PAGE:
Not as successful as some of their grammar and other math titles, still, this may help teachers put time in perspective.

A SECOND, A MINUTE, A WEEK WITH DAYS IN IT

A BOOK ABOUT TIME

From the Math is CATegorical series

Cleary and Gable’s cool cats tackle the topic of time.

“Time can be measured in seconds, in minutes, in days, or in weeks, months, or years / by watches or calendars, cell phones, computers, or clocks that ticktock with their gears.” Beginning with seconds, Cleary tackles each of these time measurements (as well as hours and decades), describing the things that can be done in each—four rounds of the birthday song might take a minute, for instance, while “If you rode your bike or you skated an hour, your legs would sure have to be strong!”—and how they compare to the others, i.e., seven days in a week and 60 minutes in an hour. Some of these explanations are better than others, though; the description of the number of days in a month is scant, and only February is mentioned (as having 28 days, 29 every four years). Cleary’s rhyming verses sometimes limp along, throwing off both meaning and rhythm to match the rhyme scheme. Gable’s cats are as full of personality as ever, and there are humorous situations aplenty in his artwork, though time is quite a tricky concept to try to illustrate.

Not as successful as some of their grammar and other math titles, still, this may help teachers put time in perspective. (Math picture book. 5-9)

Pub Date: Sept. 1, 2013

ISBN: 978-0-8225-7883-3

Page Count: 32

Publisher: Millbrook

Review Posted Online: July 3, 2013

Kirkus Reviews Issue: July 15, 2013

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Thank you, Gerald and Piggie. We’ll miss you

THE THANK YOU BOOK

From the Elephant & Piggie series

Piggie is “one lucky pig,” and she’s determined to make sure she thanks “everyone who is important to” her in this, the final Elephant & Piggie book.

Gerald is sure his friend will forget someone—“someone important”—but Piggie assures him, “It will be a THANK-O-RAMA!” Piggie proceeds to thank the Squirrels for their great ideas, Snake for playing ball, and the Pigeon “for never giving up.” Piggie thanks and thanks: “I am a thanking machine!” She thanks character after character, even the Flies (“Any time, dude!”), as Gerald continues to interject that she’ll forget “someone VERY important.” Finally Piggie runs out of thanks, and by this time Gerald is steamed. “I goofed,” Piggie says in itty-bitty type, before lavishing thanks on Gerald. But that’s not whom Piggie forgot to thank! A classic Willems tantrum later, Gerald reveals the “someone important”: “Our reader.” Of course. “We could not be ‘us’ without you,” says Gerald, earnestly looking out from the page, and Piggie chimes in, “You are the best!” As Elephant & Piggie books go, this isn’t one of the strongest, but it is a validating valediction to fans of the two characters, who have won Willems two Geisel Medals and five Honors. Yes, Gerald and Piggie have ushered countless readers into literacy, but as they rightly note, reading is a collaborative act.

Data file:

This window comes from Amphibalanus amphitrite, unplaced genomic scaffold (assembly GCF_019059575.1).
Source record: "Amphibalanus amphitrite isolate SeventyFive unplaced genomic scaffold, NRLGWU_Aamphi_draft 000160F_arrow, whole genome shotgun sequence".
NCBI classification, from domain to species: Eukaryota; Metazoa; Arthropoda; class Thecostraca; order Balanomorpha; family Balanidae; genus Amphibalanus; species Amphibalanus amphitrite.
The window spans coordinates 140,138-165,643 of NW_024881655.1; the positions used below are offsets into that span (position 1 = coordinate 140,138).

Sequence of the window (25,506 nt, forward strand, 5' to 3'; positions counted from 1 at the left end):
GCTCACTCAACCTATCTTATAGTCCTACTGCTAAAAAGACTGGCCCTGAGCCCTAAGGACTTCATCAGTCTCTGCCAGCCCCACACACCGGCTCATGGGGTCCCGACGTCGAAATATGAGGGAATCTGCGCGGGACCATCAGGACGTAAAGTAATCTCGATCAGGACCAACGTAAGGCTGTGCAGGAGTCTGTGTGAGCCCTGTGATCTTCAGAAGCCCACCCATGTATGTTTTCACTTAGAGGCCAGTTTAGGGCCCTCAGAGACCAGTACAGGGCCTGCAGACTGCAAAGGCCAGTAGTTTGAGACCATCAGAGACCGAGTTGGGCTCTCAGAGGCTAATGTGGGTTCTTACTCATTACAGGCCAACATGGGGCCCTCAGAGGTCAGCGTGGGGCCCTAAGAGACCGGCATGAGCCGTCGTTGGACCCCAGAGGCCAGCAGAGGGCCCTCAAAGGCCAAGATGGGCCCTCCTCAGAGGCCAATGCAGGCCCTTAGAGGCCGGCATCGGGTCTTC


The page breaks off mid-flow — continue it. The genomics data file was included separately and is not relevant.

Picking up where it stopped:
Thank you, Gerald and Piggie. We’ll miss you . (Early reader. 5-8)

Pub Date: May 3, 2016

ISBN: 978-1-4231-7828-6

Page Count: 64

Publisher: Hyperion

Review Posted Online: May 10, 2016

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Embedded in this heartwarming story of doing the right thing is a deft examination of the pressures of income inequality on...

A BIKE LIKE SERGIO'S

Continuing from their acclaimed Those Shoes (2007), Boelts and Jones entwine conversations on money, motives, and morality.

This second collaboration between author and illustrator is set within an urban multicultural streetscape, where brown-skinned protagonist Ruben wishes for a bike like his friend Sergio’s. He wishes, but Ruben knows too well the pressure his family feels to prioritize the essentials. While Sergio buys a pack of football cards from Sonny’s Grocery, Ruben must buy the bread his mom wants. A familiar lady drops what Ruben believes to be a $1 bill, but picking it up, to his shock, he discovers $100! Is this Ruben’s chance to get himself the bike of his dreams? In a fateful twist, Ruben loses track of the C-note and is sent into a panic. After finally finding it nestled deep in a backpack pocket, he comes to a sense of moral clarity: “I remember how it was for me when that money that was hers—then mine—was gone.” When he returns the bill to her, the lady offers Ruben her blessing, leaving him with double-dipped emotions, “happy and mixed up, full and empty.” Readers will be pleased that there’s no reward for Ruben’s choice of integrity beyond the priceless love and warmth of a family’s care and pride.

Embedded in this heartwarming story of doing the right thing is a deft examination of the pressures of income inequality on children. (Picture book. 5-8)

Pub Date: Oct. 4, 2016

ISBN: 978-0-7636-6649-1

Page Count: 40

Publisher: Candlewick

Review Posted Online: July 20, 2016

Kirkus Reviews Issue: Aug. 1, 2016

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